Without his party in power, “you’re going to see petrol prices go up, you’re going to see electricity prices go up”.
There’s something practical he can do straight away to stop prices from rising.
Apart from a home, a car is the most important purchase most Australians make.
This means that when we buy a car we have to have an eye on the future, on what it will make sense to drive half a decade down the track.
Electric cars are cheaper overseas
And yet their price is set to come down far faster overseas than in Australia.
From 2020 each manufacturer’s cars are limited to an average emissions of 95 grams of carbon dioxide emitted per kilometre, and vans to an average of 147 grams emitted per kilometre.
It’s up to the companies how they achieve this. They could do it by selling more low-emission and fewer higher emission conventionally-powered cars, or they could do it by selling more electric cars.
If they haven’t sold enough electric cars to get under their brand’s emissions ceiling, they’ll have to discount them to sell more in order to get average emissions down.
In Europe, electric sales are valuable
In 2025 the standard will become tougher again, requiring a further 15% cut in average emissions, and then from 2030 (for cars) a further 35%.
The big car manufacturers are finding it hard. It’ll make every electric car they sell valuable for them, valuable enough to sell cheaply, but only in Europe (and Canada, China, India, Japan, Korea, Mexico and the United States, which have similar standards, sometimes called fuel economy standards).
The International Energy Agency says four in five of the cars sold worldwide are subject to such standards.
In places where they are not (such as Australia) there is no particular reason for an international manufacturer to go all out to sell an electric car. It won’t help them meet the standard.
Australia has standards, sort-of
Faced with one of the few big markets in the world in which there is no particular imperative to sell electric cars, international manufacturers direct them elsewhere and sell higher emission cars here.
Their local arms want to sell better cars here, but are overruled.
clear and consistent direction from governments is a critical signal to car makers to prioritise the importation of the latest low and zero-emissions vehicles
Every six months we do an update with a board meeting on the electric vehicle environment in Australia. They are sitting in waiting for something to change, you know, but nothing ever changes. I guess the way I would put it is that it is embarrassing
It isn’t just that there is no particular incentive to discount an electric car sold in Australia. It is that there’s an incentive to charge more.
Without standards, we are an unattractive market
It harms a manufacturer’s profits to sell an electric car here that could be used to lower its average emissions profile in (say) Europe. It makes sense to do as much as is needed to keep it out of Australia.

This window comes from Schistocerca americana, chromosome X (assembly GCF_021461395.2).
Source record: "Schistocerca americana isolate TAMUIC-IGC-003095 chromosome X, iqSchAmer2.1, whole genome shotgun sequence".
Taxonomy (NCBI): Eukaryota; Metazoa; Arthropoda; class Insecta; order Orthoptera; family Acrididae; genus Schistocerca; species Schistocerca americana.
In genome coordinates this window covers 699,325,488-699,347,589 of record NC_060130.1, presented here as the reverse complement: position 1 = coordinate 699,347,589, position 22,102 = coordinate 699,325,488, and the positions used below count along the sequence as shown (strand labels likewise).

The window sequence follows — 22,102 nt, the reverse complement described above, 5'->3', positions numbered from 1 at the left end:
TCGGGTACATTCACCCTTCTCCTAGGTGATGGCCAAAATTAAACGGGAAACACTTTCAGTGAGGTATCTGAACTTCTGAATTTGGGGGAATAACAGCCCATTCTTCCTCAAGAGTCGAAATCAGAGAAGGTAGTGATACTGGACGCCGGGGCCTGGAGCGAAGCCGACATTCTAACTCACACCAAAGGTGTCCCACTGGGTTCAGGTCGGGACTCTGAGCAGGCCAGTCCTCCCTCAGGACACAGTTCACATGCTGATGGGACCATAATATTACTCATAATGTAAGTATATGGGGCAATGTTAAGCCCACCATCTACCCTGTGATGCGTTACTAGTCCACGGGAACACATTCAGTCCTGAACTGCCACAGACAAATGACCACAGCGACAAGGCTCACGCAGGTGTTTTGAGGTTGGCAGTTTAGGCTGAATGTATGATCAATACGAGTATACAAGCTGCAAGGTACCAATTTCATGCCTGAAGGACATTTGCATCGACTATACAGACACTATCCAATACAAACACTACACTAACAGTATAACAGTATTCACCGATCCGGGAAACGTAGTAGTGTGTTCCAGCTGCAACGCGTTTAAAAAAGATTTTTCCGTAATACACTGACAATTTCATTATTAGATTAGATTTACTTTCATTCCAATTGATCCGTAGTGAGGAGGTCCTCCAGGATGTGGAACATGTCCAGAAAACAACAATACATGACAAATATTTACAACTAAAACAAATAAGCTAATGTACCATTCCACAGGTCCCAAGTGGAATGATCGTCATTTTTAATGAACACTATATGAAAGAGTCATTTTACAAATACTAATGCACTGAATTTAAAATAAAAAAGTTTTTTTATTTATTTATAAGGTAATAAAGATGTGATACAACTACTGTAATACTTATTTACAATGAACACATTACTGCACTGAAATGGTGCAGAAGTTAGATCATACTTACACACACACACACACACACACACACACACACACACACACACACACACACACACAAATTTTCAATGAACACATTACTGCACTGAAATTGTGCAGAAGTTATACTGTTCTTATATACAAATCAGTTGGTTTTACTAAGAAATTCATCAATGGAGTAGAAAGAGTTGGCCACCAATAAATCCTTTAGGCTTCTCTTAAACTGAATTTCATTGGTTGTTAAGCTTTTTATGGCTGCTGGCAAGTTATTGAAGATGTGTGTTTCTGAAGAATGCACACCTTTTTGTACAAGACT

Fixing the anomaly would be easy and would actually bring prices down, as well as increasing the limited range on offer. And it would help buyers of conventional vehicles worried about the price of petrol. New cars would use less.
Australians able to buy electric cars because of the change would find they used no petrol at all.
Introducing international-grade standards would not require a tax and would not require a tax concession. It would merely require regulations of the kind in place elsewhere.
Petrol refiners won’t object. They are finding it hard to reduce the sulphur and other pollutants that kill hundreds of Australians each year. The government has advanced them up to A$250 million to help.
But carbon dioxide is different. We don’t need good quality fuel to reduce it, merely good quality cars. We are able to put them in the hands of more Australians near-costlessly.
- ^ keep prices down (www.pm.gov.au)
- ^ six years (www.canstarblue.com.au)
- ^ many years (www.abs.gov.au)
- ^ maintenance costs (www.carsguide.com.au)
- ^ CO₂ emission performance standards (ec.europa.eu)
- ^ average (ec.europa.eu)
- ^ Tough car emissions ceilings could get us well on the road to net-zero (theconversation.com)
- ^ 12% (ec.europa.eu)
- ^ hard (www.forbes.com)
- ^ fuel economy standards (iea.blob.core.windows.net)
- ^ Motorama (www.motorama.com.au)
- ^ sticker (www.greenvehicleguide.gov.au)
- ^ Grattan Institute (grattan.edu.au)
- ^ higher emission (grattan.edu.au)
- ^ Nissan (www.abc.net.au)
- ^ Volkswagen (www.smh.com.au)
- ^ Top economists call for measures to speed the switch to electric cars (theconversation.com)
- ^ four years ago (d3n8a8pro7vhmx.cloudfront.net)
- ^ hundreds of Australians (grattan.edu.au)
- ^ A$250 million (www.world-energy.org)
Authors: Peter Martin, Visiting Fellow, Crawford School of Public Policy, Australian National University